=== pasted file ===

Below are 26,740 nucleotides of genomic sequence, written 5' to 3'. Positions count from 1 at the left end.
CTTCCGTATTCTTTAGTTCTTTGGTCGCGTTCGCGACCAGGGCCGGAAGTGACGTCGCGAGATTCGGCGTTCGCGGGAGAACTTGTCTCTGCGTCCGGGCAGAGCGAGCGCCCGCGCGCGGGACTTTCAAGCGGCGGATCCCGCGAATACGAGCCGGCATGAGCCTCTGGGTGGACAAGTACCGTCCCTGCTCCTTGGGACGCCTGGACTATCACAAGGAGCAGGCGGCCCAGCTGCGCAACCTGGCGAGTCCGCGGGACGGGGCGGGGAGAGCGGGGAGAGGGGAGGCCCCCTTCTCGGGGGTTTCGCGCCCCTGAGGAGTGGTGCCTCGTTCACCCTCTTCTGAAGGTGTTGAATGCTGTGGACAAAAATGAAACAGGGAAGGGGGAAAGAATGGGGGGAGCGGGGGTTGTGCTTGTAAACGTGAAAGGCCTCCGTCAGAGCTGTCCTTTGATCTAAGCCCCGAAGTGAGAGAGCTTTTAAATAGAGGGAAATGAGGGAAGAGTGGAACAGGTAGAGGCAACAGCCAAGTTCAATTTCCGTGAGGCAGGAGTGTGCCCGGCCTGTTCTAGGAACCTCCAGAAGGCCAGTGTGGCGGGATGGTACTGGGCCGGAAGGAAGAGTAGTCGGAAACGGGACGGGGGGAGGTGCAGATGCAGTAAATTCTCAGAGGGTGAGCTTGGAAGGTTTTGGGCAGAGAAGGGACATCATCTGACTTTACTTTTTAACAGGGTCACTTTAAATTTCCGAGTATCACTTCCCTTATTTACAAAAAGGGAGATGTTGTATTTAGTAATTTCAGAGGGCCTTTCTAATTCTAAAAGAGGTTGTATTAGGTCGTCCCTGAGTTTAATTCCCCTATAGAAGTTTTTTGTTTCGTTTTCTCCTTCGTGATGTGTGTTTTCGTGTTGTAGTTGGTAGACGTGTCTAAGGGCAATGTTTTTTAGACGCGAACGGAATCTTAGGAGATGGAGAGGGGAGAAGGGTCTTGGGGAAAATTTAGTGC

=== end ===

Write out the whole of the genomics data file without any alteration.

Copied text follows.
Below are 26,740 nucleotides of genomic sequence, written 5' to 3'. Positions count from 1 at the left end.
CTTCCGTATTCTTTAGTTCTTTGGTCGCGTTCGCGACCAGGGCCGGAAGTGACGTCGCGAGATTCGGCGTTCGCGGGAGAACTTGTCTCTGCGTCCGGGCAGAGCGAGCGCCCGCGCGCGGGACTTTCAAGCGGCGGATCCCGCGAATACGAGCCGGCATGAGCCTCTGGGTGGACAAGTACCGTCCCTGCTCCTTGGGACGCCTGGACTATCACAAGGAGCAGGCGGCCCAGCTGCGCAACCTGGCGAGTCCGCGGGACGGGGCGGGGAGAGCGGGGAGAGGGGAGGCCCCCTTCTCGGGGGTTTCGCGCCCCTGAGGAGTGGTGCCTCGTTCACCCTCTTCTGAAGGTGTTGAATGCTGTGGACAAAAATGAAACAGGGAAGGGGGAAAGAATGGGGGGAGCGGGGGTTGTGCTTGTAAACGTGAAAGGCCTCCGTCAGAGCTGTCCTTTGATCTAAGCCCCGAAGTGAGAGAGCTTTTAAATAGAGGGAAATGAGGGAAGAGTGGAACAGGTAGAGGCAACAGCCAAGTTCAATTTCCGTGAGGCAGGAGTGTGCCCGGCCTGTTCTAGGAACCTCCAGAAGGCCAGTGTGGCGGGATGGTACTGGGCCGGAAGGAAGAGTAGTCGGAAACGGGACGGGGGGAGGTGCAGATGCAGTAAATTCTCAGAGGGTGAGCTTGGAAGGTTTTGGGCAGAGAAGGGACATCATCTGACTTTACTTTTTAACAGGGTCACTTTAAATTTCCGAGTATCACTTCCCTTATTTACAAAAAGGGAGATGTTGTATTTAGTAATTTCAGAGGGCCTTTCTAATTCTAAAAGAGGTTGTATTAGGTCGTCCCTGAGTTTAATTCCCCTATAGAAGTTTTTTGTTTCGTTTTCTCCTTCGTGATGTGTGTTTTCGTGTTGTAGTTGGTAGACGTGTCTAAGGGCAATGTTTTTTAGACGCGAACGGAATCTTAGGAGATGGAGAGGGGAGAAGGGTCTTGGGGAAAATTTAGTGC